Norwich’s varsity softball and baseball teams have lost way more games than they have won since I first covered their programs in 1996. In 13 seasons, Norwich varsity softball has never won more than five games over an 18-game season. For the boys’ team, this past season was just the second winning campaign this decade.
Those glaring and dubious statistics clearly are not acceptable by anyone’s standard, but I am starting to see evidence of change; change at the grass roots level that could mean a significant turn for the better within the next two to three years.
In today’s sports section, there is a softball article about the Norwich 14-and-under fast-pitch softball travel team. The team is off to a rousing, positive start, and is building off the successes of the spring sports season. It is the second straight year this age group has represented Norwich in the Oneonta Summer League.
No, this isn’t the highest level of play these young ladies can possibly face, but it is decent competition, and Norwich has a large collection of girls playing softball out of the regular season. In my dozen-plus years here covering sports, I cannot ever remember an entire Norwich team playing summer travel ball.
Steve Griffin, Norwich High School’s director of athletics and physical education has actively followed local Norwich sports for years, well before he was the AD. He noticed a pervasive culture of losing. And not just losing, getting trounced by the opposition. “That (losing) doesn’t sit well with me,” Griffin said. “I don’t like losing programs, and I don’t want kids to think that it is okay to have a losing season, and to get beat game after game.”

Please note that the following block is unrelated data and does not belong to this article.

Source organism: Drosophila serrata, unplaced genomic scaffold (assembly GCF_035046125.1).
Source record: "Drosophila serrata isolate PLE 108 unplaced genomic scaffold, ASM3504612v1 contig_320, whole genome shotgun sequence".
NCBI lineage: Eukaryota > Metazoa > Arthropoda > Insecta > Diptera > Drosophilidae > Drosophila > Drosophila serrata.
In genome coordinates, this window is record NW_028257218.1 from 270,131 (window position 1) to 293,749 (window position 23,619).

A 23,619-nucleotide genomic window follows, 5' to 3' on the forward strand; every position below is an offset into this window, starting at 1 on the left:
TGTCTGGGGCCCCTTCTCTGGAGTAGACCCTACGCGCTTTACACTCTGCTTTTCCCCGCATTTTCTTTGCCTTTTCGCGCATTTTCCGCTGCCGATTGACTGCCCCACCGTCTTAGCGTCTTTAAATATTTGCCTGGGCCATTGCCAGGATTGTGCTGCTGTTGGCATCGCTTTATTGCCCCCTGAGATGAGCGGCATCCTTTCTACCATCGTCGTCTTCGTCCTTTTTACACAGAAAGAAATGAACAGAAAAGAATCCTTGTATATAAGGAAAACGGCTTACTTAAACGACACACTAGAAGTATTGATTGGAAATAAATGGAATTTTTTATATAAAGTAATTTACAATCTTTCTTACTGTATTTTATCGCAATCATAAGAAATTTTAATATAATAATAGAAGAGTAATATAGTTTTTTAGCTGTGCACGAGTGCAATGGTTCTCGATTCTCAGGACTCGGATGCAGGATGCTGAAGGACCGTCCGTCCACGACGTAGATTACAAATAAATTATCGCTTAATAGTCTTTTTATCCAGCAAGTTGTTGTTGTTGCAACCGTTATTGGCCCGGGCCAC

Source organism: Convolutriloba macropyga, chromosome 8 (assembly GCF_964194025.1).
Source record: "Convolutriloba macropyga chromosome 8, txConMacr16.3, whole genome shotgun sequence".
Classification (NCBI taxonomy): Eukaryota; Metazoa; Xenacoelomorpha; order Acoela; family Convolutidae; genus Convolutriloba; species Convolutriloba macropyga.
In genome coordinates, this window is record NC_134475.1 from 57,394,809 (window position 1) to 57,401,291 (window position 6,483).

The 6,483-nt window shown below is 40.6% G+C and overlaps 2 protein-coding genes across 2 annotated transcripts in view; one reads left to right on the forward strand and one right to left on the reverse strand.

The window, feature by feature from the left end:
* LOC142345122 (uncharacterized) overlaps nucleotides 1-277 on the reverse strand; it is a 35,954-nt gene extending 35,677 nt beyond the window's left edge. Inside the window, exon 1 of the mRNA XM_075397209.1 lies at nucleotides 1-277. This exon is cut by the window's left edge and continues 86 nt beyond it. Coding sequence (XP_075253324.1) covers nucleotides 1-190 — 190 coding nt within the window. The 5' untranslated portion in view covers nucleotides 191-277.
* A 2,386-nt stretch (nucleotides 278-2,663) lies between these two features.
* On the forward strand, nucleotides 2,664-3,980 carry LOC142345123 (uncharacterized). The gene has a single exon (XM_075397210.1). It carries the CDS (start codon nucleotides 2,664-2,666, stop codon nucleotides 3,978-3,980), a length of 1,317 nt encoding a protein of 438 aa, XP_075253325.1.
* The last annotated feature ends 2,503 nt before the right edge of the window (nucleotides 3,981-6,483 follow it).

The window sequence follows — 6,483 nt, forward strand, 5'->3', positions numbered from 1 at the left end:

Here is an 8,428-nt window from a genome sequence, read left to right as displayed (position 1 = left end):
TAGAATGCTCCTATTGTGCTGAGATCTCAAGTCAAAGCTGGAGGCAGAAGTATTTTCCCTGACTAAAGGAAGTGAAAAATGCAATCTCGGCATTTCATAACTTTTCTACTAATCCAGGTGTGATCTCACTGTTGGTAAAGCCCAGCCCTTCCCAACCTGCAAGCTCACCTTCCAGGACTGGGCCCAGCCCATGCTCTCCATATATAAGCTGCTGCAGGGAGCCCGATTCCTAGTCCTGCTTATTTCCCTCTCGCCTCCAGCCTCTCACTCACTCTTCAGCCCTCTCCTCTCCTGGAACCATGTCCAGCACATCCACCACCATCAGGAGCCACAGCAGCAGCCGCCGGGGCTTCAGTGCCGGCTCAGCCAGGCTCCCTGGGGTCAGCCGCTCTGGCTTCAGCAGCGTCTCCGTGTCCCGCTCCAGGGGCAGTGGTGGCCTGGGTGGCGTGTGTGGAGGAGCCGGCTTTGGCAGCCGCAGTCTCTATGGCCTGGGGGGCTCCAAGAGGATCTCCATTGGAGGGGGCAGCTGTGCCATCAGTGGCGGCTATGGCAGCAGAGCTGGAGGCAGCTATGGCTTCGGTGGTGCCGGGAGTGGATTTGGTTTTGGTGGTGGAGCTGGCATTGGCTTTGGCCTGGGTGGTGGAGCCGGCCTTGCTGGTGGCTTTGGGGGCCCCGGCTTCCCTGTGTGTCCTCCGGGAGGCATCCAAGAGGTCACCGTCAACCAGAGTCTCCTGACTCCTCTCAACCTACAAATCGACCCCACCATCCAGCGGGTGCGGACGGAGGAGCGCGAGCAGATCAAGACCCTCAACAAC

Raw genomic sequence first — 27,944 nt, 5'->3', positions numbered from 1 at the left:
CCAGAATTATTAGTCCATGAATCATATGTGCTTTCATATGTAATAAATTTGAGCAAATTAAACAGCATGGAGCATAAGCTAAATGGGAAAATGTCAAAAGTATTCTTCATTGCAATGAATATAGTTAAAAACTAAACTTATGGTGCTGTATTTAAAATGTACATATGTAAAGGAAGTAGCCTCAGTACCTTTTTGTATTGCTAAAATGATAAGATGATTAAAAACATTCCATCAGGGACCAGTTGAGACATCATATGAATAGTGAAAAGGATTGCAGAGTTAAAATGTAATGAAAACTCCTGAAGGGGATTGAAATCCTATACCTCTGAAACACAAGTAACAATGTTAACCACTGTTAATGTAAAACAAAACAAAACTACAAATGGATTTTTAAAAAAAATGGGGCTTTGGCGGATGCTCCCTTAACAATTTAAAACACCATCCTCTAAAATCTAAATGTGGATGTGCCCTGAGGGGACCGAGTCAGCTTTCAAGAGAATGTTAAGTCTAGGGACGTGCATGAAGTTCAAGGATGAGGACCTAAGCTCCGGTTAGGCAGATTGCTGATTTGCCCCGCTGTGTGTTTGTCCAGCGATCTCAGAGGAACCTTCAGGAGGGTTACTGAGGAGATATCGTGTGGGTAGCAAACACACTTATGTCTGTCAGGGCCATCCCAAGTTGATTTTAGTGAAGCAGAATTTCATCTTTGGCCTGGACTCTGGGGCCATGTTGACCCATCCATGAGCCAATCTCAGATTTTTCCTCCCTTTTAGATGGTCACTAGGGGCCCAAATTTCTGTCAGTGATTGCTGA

What is true in Norwich, though, is true everywhere: A program’s success is usually a direct correlation to the numbers of youths participating, active parental volunteerism, and quality coaching at the base levels.
“We’ve started to build Norwich’s programs with the youth,” Griffin said. “With the group of kids we have now at the modified age level, moms and dads got together back in tee ball and wanted to teach fundamentals, but also let the kids have fun. There was also a lot of instruction for this age group, and a lot of involved parents. They are supportive parents and not overbearing or over involved.”
As a parent and volunteer coach, I have seen the number of girls and boys on the fourth- through seventh-grade levels skyrocket. Not just that, skill levels are developing, and kids are remaining active in the sport.
Norwich has not one, but two Otsenango Pony League teams in the 13-15 age group with close to 30 kids playing baseball. In that age group this past school year, Griffin said Norwich fielded three modified girls’ softball teams totaling over 50 kids, and two modified baseball teams. Overall, Griffin said Norwich High School added 10 modified sports teams including swimming, volleyball, soccer, and the aforementioned baseball and softball teams.
As a sports reporter covering all of Chenango County’s high school teams, it is my job to stay objective and document game results fairly. As a Norwich High School graduate and the parent of three kids attending Norwich Schools, I have a not-so-secret interest in seeing the Tornado’s sports programs do especially well. Based on progress made the past 12 months, I expect to write up many more victories than defeats within the next two years.